From a model to the host of Top Chef, to founding the Endometriosis Society and campaigning for the American Civil Liberties Union (ACLU), Padma Lakshmi — who participated in the recent Mountain Echoes Literary Festival in Bhutan — talks about food as entertainment, body-image issues, motherhood and her thoughts on Donald Trump. Excerpts from an interview:
You’ve been hosting Top Chef for over a decade now. Why do you think cooking shows have become so successful?
The reason Top Chef has been so successful is because people are naturally drawn to watch others be passionate about what they want to do. The reason food television in general is very popular is because every creature on the planet eats. You don’t have to be a cookbook author or a chef to be obsessed with food. We have fully-formed opinions about what tastes good. Cooking is an art and a science that can be replicated in one’s home. We want to know what makes something taste good. One of the by-products of an affluent society is that we start to fetishise what was once just a survival necessity. Food and how we consume it and where we go out to eat it has become entertainment. It’s been fun to see how Top Chef has changed the dialogue about food in our culture.
How much has Tamil culture influenced your cooking?
Tamil culture has not just influenced my cooking but a whole lot of other aspects. For instance, I wouldn’t be able to list the ingredients for a specific dish if it wasn’t for my culture.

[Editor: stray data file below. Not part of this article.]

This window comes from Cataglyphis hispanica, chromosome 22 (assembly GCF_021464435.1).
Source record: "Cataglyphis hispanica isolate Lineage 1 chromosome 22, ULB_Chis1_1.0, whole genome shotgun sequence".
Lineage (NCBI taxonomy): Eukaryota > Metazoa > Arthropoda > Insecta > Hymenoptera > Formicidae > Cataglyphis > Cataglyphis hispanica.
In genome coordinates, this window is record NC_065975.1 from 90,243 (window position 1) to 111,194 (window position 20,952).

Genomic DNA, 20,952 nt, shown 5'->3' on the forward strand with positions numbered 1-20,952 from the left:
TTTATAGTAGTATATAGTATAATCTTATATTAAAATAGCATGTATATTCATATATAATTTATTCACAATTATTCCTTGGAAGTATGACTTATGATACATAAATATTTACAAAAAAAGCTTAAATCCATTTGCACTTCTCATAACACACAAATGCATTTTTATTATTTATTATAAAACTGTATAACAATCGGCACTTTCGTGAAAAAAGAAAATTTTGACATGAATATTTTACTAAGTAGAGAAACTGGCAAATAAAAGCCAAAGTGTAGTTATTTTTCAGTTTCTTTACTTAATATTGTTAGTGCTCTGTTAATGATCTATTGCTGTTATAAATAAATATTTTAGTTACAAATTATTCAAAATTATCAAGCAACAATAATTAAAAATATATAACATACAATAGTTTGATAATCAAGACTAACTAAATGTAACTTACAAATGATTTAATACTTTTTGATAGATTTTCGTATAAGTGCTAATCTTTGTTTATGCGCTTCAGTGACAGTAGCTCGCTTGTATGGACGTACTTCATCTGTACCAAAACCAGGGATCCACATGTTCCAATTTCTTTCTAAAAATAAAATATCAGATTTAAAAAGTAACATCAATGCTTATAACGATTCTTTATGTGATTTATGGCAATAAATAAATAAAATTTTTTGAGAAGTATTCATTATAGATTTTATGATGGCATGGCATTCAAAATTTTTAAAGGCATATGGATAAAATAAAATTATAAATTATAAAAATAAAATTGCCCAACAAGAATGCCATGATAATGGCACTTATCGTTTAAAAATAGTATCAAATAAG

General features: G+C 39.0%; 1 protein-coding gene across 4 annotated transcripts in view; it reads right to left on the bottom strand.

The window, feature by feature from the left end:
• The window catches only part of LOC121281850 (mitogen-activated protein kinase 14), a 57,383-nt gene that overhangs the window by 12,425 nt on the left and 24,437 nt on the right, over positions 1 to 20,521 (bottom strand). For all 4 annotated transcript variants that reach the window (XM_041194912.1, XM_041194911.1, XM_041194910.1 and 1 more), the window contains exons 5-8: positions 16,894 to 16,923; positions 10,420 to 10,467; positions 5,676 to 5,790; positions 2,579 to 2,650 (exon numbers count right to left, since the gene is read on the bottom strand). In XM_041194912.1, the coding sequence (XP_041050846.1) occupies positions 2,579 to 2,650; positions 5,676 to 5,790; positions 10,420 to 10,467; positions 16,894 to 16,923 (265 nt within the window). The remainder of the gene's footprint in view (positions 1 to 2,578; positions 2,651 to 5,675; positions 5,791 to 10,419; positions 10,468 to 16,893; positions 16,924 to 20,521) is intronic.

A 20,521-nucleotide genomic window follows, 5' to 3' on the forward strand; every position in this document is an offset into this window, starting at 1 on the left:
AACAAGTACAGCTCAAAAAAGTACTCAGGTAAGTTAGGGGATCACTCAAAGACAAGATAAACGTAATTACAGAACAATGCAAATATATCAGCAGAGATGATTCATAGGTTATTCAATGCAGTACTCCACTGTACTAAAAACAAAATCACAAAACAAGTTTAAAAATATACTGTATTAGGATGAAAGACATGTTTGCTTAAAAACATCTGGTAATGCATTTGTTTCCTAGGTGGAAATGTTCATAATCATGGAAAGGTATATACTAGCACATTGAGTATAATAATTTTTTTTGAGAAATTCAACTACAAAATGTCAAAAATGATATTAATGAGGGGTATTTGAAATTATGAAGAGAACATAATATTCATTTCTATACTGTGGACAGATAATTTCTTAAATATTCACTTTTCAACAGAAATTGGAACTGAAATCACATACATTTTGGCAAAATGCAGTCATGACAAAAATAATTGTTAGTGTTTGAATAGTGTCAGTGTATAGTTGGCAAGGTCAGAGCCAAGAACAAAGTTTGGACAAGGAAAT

You’ve spoken about how your job involves you looking good despite having to eat and taste a lot of food. Why do you think women are expected to look a certain way?
The professional culinary world is male-dominated and I’m a brown woman working in a white man’s world. The problem with being attractive is that it is an asset, a currency. You become afraid of losing it. I’m a woman on television who is about to turn 47. I’m basically a depreciating asset. That is the reality of my job, I measure my paycheck that way. As per my contract, I cannot cut my hair, I have to maintain an appearance based on what the network wants as the main face of the show. I would be disingenuous to tell you that the way I look is not how I got my foot in the door. But I hope that I’ve earned my place in the room by more than what I look like.
You also spoke about how body image has affected your daughter. How do you negotiate your job and being a mother?
Every year after filming, I go on a diet and exercise every day. My daughter has absorbed this. She sees how I get dressed. Added to this, I’m a physically affectionate parent, I like to hug my daughter and lift her. But she’s seven-and-a-half now. Inadvertently, I’d said she’s getting too heavy to lift. Then she heard me say that I have to lose weight. One day, she tells me that she’s watching her figure, parroting what I’d said. So I’d made a conscious decision that no red-carpet event or dress is more important than sending my daughter the right message. Also, I think that curvy women too are incredibly beautiful, like my aunt Neela.
Tell us about your work with ACLU and your thoughts on Donald Trump.
I’ve known Trump, he lives in New York and we’ve been at the same parties. I thought he was tacky and showy, like any man with a lot of money. Now I think he’s a menace to our society. I tried to do everything I could to prevent him from soiling the White House. I find him a plague on the very human decency that America was based on. I don’t think he has any ideology except from the ideology of Donald Trump. So, I joined the ACLU and campaigned for them. I also work for Planned Parenthood. I want to ensure that I’ve done everything to have a safe future for my daughter and her children.